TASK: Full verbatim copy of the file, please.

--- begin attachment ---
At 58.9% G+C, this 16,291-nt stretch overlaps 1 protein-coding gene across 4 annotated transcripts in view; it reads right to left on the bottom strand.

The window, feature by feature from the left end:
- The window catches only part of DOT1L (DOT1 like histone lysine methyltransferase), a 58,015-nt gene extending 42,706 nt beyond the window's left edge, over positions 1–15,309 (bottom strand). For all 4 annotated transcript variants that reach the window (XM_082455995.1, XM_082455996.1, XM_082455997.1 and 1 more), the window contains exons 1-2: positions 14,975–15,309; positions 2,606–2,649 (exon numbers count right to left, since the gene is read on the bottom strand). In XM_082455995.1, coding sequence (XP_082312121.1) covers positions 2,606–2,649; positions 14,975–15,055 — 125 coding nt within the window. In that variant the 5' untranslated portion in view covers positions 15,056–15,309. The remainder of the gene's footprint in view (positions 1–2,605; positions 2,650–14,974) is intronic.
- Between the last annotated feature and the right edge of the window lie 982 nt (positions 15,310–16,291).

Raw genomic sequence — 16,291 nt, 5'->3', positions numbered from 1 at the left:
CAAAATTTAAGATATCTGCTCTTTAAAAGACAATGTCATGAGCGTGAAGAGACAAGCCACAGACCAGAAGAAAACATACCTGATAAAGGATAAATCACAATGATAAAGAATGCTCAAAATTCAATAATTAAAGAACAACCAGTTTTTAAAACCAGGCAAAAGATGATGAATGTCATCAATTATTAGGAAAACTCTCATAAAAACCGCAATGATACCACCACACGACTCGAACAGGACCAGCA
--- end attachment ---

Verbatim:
At 58.9% G+C, this 16,291-nt stretch overlaps 1 protein-coding gene across 4 annotated transcripts in view; it reads right to left on the bottom strand.

The window, feature by feature from the left end:
- The window catches only part of DOT1L (DOT1 like histone lysine methyltransferase), a 58,015-nt gene extending 42,706 nt beyond the window's left edge, over positions 1–15,309 (bottom strand). For all 4 annotated transcript variants that reach the window (XM_082455995.1, XM_082455996.1, XM_082455997.1 and 1 more), the window contains exons 1-2: positions 14,975–15,309; positions 2,606–2,649 (exon numbers count right to left, since the gene is read on the bottom strand). In XM_082455995.1, coding sequence (XP_082312121.1) covers positions 2,606–2,649; positions 14,975–15,055 — 125 coding nt within the window. In that variant the 5' untranslated portion in view covers positions 15,056–15,309. The remainder of the gene's footprint in view (positions 1–2,605; positions 2,650–14,974) is intronic.
- Between the last annotated feature and the right edge of the window lie 982 nt (positions 15,310–16,291).

Raw genomic sequence — 16,291 nt, 5'->3', positions numbered from 1 at the left:
CAAAATTTAAGATATCTGCTCTTTAAAAGACAATGTCATGAGCGTGAAGAGACAAGCCACAGACCAGAAGAAAACATACCTGATAAAGGATAAATCACAATGATAAAGAATGCTCAAAATTCAATAATTAAAGAACAACCAGTTTTTAAAACCAGGCAAAAGATGATGAATGTCATCAATTATTAGGAAAACTCTCATAAAAACCGCAATGATACCACCACACGACTCGAACAGGACCAGCA